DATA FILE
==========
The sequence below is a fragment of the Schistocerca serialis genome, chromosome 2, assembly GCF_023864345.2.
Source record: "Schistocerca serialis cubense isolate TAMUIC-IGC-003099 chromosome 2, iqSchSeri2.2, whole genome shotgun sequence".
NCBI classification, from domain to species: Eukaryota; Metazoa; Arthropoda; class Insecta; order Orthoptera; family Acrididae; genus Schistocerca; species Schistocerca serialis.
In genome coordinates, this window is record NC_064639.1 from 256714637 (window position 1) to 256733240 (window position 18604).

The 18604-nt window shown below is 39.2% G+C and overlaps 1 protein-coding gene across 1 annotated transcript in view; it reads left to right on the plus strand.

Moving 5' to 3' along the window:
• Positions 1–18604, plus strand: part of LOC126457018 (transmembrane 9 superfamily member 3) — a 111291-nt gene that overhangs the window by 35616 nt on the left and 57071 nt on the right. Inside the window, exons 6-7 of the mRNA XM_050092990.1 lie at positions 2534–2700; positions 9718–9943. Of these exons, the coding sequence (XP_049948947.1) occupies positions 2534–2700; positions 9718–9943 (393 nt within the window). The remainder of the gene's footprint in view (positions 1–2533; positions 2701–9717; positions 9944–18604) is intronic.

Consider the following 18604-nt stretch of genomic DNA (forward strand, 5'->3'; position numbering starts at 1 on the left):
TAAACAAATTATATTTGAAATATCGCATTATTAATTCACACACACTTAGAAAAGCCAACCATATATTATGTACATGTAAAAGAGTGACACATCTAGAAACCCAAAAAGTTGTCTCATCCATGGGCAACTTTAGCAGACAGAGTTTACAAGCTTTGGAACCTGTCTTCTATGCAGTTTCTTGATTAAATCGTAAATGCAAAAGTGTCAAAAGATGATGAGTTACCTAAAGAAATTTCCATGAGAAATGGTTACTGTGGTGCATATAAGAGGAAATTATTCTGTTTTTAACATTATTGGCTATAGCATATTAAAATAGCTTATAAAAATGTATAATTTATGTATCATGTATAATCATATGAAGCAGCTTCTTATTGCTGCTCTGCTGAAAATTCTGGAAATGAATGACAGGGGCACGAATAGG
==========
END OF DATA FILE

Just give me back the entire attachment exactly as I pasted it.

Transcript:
The sequence below is a fragment of the Schistocerca serialis genome, chromosome 2, assembly GCF_023864345.2.
Source record: "Schistocerca serialis cubense isolate TAMUIC-IGC-003099 chromosome 2, iqSchSeri2.2, whole genome shotgun sequence".
NCBI classification, from domain to species: Eukaryota; Metazoa; Arthropoda; class Insecta; order Orthoptera; family Acrididae; genus Schistocerca; species Schistocerca serialis.
In genome coordinates, this window is record NC_064639.1 from 256714637 (window position 1) to 256733240 (window position 18604).

The 18604-nt window shown below is 39.2% G+C and overlaps 1 protein-coding gene across 1 annotated transcript in view; it reads left to right on the plus strand.

Moving 5' to 3' along the window:
• Positions 1–18604, plus strand: part of LOC126457018 (transmembrane 9 superfamily member 3) — a 111291-nt gene that overhangs the window by 35616 nt on the left and 57071 nt on the right. Inside the window, exons 6-7 of the mRNA XM_050092990.1 lie at positions 2534–2700; positions 9718–9943. Of these exons, the coding sequence (XP_049948947.1) occupies positions 2534–2700; positions 9718–9943 (393 nt within the window). The remainder of the gene's footprint in view (positions 1–2533; positions 2701–9717; positions 9944–18604) is intronic.

Consider the following 18604-nt stretch of genomic DNA (forward strand, 5'->3'; position numbering starts at 1 on the left):
TAAACAAATTATATTTGAAATATCGCATTATTAATTCACACACACTTAGAAAAGCCAACCATATATTATGTACATGTAAAAGAGTGACACATCTAGAAACCCAAAAAGTTGTCTCATCCATGGGCAACTTTAGCAGACAGAGTTTACAAGCTTTGGAACCTGTCTTCTATGCAGTTTCTTGATTAAATCGTAAATGCAAAAGTGTCAAAAGATGATGAGTTACCTAAAGAAATTTCCATGAGAAATGGTTACTGTGGTGCATATAAGAGGAAATTATTCTGTTTTTAACATTATTGGCTATAGCATATTAAAATAGCTTATAAAAATGTATAATTTATGTATCATGTATAATCATATGAAGCAGCTTCTTATTGCTGCTCTGCTGAAAATTCTGGAAATGAATGACAGGGGCACGAATAGG